If you had not taken the decision to use EasyCode, you would have written your assembly program with some sort of text editor and then compiled it into an object file with goAsm. In addition, this program of yours might also have used a special icon or bitmaps or dialogs. These are called resources and they have to be gathered together using a resource compiler. In our case, that would be goRC. The compiled resources and our object files are then linked together using goLink to make our executable. A project, then, is all of that – the code and the resources all considered as one entity. As an entity, a project has its own properties, as we are about to see.
In the visual design window, you will see the way the main window of your project is going to look. Moreover, since it is currently selected (shown by the little empty boxes at the four corners and the centres of each side), its characteristics or properties are shown in the property window at the bottom right of the screen. This is where you can change an object’s appearance and, to some extent, its behaviour. The name given to this window is the default one – “Window1”. Double-click in the properties window where it says “Window1”. You will get the text cursor. Change the name to “winMain” and press the enter key. You should now see its name change in the project structure window above it.
Now we want to change the name of the project itself. “Project1” just doesn’t do it for me. Right-click the word “Project1” at the top of the project structure window to bring up the popup menu (or select “Project | Project properties …” from the menubar), at the bottom of which is the option “Project properties …”. Select this option and you will call up, not surprisingly, the project properties dialog, as shown here. I’d like to change the project name to something more appropriate. It’s a convention (not to say, cliché) in programming, to make your first program in a new language a “Hello, World!” application. This harks back to the early days of C programming, when the authors of that language did just that. So, let’s call our project “helloWorld”.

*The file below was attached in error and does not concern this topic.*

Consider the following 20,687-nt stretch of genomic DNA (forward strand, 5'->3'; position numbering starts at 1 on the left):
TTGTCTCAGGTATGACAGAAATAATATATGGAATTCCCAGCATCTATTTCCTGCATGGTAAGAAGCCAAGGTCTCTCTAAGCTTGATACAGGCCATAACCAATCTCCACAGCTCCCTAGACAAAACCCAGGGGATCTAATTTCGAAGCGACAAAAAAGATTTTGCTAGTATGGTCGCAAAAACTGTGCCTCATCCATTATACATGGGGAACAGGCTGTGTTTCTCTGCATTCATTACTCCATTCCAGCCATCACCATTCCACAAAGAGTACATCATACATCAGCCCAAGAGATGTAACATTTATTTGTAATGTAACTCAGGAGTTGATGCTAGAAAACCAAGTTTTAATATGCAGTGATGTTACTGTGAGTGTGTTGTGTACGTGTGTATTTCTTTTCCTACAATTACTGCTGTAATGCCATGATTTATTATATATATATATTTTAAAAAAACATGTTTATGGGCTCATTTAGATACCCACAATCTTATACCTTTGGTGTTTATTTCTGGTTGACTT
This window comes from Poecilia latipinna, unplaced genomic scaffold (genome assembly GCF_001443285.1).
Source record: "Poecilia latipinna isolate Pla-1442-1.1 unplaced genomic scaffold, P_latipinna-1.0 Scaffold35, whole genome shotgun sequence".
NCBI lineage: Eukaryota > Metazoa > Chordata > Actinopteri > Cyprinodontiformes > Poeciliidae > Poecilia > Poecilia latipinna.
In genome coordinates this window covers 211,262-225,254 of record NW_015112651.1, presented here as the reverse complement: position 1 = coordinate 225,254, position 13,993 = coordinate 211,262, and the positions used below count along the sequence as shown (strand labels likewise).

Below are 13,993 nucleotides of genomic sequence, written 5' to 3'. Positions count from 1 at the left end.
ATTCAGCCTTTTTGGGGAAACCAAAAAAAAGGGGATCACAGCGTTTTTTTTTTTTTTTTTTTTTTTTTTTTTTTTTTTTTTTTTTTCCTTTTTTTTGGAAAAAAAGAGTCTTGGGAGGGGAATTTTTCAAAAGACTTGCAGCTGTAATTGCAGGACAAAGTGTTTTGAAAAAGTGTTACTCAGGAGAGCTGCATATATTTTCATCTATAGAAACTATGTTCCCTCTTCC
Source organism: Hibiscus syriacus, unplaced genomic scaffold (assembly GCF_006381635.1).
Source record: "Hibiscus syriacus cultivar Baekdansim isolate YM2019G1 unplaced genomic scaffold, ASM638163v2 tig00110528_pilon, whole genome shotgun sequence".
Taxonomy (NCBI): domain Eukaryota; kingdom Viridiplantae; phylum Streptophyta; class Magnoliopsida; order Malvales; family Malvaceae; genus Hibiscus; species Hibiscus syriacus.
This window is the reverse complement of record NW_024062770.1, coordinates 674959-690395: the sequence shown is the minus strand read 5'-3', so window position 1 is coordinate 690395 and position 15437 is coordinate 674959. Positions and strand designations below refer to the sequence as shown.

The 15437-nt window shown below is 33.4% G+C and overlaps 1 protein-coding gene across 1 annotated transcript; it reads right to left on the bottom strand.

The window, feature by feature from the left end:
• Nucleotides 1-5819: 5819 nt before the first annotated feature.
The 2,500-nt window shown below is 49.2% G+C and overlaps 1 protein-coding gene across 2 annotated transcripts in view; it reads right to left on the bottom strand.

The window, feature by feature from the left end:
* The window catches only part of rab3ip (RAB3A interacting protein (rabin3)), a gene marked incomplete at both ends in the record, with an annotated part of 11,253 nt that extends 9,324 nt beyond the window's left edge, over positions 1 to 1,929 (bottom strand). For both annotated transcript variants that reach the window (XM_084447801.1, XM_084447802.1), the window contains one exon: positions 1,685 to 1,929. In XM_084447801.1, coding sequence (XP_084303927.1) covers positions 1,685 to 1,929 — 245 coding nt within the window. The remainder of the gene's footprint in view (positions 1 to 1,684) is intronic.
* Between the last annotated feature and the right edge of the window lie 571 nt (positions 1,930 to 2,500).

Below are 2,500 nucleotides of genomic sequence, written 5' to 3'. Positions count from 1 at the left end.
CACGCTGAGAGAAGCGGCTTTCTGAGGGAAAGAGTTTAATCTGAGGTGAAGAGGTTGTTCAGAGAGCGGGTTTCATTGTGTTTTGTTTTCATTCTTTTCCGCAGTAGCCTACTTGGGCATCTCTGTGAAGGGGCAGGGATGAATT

Since you can have many windows in a program, you normally have to select which one starts up first. Since we only have one, it is already selected. Note in the “Debug” group the fact that “Add symbolic information” is ticked. Leave it like that. I’ll mention it again shortly. As for the “Header”, change this to “My First Program in Assembly”.
But what about this “Hello, World!” thing? It just means that your first program should greet its birth by displaying that message to the universe. We don’t know too much about programming in assembly yet, so the simplest thing is to set the caption of our window to that greeting. Make sure our “winMain” window is still selected in the visual designer (if it isn’t, click it). Scroll down the properties window until you see the property “Text”. It should still be set to “Window1”. Double-click this value and change the text to “Hello, World!”. We’re good to go.
Before we can compile our program, we need to save it. Do that by selecting the “File” menu and choosing “Save project as …”. You’ll be offered the normal Windows “Save File” dialog. Navigate to the directory where you want to save your program and note that you have to save two things – the window design and the project itself.